Revolve has been so successful that Thomas Nelson plans to release a similar Bible geared toward teenage boys, Whaley said. The male version will feature articles on sex, girls, dating, cars, outdoors, sports, music and money.

Moore, reiterating his concern that juxtaposing Scripture with the values of pop culture confuses the message of the Gospel, said, “I’m reading the text of this Revolve Bible, and I‘m reading the text of the Bible, but I‘m also hearing all of the values of Cosmopolitan magazine and Glamour magazine. ... This is a message that comes through saying that supermodels shall inherit the earth. That’s not the message of the Gospel.”

Moore said he supports “any effort to reach teenage girls with the Gospel. But I think we need to do it with the Gospel and with the authority of the Word of God. And when you have right along with the text of what God is saying [to] us quotes from teenage guys about what they find attractive in girls, I think that confuses the message and tends to bring teenage girls to a point of confusion about the authority of the Bible, which is exactly what saves.”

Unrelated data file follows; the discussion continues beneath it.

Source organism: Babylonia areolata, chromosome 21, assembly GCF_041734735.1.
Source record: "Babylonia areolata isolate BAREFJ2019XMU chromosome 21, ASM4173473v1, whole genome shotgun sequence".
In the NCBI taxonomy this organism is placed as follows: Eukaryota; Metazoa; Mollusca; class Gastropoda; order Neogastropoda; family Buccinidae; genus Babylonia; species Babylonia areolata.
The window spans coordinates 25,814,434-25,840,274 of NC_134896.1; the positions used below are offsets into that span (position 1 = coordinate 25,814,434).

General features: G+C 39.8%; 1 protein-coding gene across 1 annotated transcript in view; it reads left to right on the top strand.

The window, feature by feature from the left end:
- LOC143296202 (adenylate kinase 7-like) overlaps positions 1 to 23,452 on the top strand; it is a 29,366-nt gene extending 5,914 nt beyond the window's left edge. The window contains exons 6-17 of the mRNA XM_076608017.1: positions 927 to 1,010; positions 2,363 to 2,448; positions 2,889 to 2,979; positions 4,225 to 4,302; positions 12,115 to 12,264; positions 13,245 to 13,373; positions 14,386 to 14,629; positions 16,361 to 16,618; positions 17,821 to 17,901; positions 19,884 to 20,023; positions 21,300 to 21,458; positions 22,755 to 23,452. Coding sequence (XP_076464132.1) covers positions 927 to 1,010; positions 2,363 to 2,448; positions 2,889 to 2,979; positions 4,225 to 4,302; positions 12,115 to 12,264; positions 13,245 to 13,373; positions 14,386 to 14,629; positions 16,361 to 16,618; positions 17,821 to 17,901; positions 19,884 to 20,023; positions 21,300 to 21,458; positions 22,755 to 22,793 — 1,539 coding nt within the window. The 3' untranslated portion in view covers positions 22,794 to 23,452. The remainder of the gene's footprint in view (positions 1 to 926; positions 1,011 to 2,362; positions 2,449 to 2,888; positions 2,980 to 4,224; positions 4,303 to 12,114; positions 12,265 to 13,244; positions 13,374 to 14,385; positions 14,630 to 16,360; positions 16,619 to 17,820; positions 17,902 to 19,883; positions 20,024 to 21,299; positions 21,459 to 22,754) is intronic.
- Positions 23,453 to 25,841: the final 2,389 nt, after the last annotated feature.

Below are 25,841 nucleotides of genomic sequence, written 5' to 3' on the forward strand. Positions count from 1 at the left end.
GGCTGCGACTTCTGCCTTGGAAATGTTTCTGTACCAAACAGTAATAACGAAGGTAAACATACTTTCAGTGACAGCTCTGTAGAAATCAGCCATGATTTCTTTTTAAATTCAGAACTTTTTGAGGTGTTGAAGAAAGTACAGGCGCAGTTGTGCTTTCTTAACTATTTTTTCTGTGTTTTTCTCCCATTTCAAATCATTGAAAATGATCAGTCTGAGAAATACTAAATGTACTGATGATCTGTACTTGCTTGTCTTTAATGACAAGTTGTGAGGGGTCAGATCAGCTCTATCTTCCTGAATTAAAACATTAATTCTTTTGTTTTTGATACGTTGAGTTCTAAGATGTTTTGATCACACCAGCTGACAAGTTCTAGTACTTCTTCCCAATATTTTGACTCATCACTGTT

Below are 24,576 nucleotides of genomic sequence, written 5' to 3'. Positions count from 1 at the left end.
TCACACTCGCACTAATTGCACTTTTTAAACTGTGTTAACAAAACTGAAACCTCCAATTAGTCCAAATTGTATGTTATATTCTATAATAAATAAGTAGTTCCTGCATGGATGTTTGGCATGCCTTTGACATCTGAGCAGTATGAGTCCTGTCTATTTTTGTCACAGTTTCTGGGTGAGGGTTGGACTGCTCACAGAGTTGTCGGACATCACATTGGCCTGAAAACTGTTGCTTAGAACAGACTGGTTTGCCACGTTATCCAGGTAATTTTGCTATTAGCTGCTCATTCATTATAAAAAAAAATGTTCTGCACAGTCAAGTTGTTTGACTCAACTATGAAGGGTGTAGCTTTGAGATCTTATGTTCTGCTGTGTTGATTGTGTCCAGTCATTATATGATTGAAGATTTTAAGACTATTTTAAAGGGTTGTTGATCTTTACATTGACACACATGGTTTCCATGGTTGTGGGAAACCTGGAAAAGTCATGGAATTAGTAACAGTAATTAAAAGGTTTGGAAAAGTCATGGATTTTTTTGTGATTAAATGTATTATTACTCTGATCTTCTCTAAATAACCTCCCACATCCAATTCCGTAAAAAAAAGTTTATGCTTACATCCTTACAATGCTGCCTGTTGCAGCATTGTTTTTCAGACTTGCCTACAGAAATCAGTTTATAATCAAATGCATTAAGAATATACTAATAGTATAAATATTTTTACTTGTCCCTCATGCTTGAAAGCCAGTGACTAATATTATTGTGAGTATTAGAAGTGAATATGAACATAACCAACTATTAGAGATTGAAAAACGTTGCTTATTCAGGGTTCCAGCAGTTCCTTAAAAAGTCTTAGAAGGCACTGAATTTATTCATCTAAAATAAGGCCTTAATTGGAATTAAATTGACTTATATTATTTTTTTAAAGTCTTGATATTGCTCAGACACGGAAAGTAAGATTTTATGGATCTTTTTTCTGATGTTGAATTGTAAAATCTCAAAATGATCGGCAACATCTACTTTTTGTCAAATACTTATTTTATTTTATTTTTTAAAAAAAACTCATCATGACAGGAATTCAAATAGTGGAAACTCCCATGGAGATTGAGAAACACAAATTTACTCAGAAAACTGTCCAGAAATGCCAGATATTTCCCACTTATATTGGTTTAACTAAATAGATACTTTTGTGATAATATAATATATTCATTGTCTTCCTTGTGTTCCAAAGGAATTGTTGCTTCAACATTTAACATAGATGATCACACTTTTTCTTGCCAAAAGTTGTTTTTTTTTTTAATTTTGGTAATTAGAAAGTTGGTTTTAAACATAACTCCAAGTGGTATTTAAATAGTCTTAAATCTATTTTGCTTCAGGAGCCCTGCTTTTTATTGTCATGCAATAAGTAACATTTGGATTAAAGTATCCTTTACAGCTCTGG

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Mohler to students: “Don’t just stand there, do something”

LOUISVILLE, Ky.—The Christian is not called to a life of peaceful passivity but to one of active “wartime” obedience in winning lost souls to Christ, R. Albert Mohler Jr. said Aug. 26 in his annual convocation address at The Southern Baptist Theological Seminary.

The annual address was Mohler’s 11th since being elected president of Southern Seminary in 1993. In his first convocation a decade ago, Mohler preached a sermon on the critical nature of a seminary’s standing firmly upon a confession of faith entitled “Don’t Just Do Something, Stand There.”

Playing off his first address, Mohler entitled his anniversary sermon, from John 9:1-7, “Don’t Just Stand There, Do Something.” He urged students to be rigorous in their study of theological disciplines while also doing the work of God by proclaiming the Gospel through missions and personal evangelism.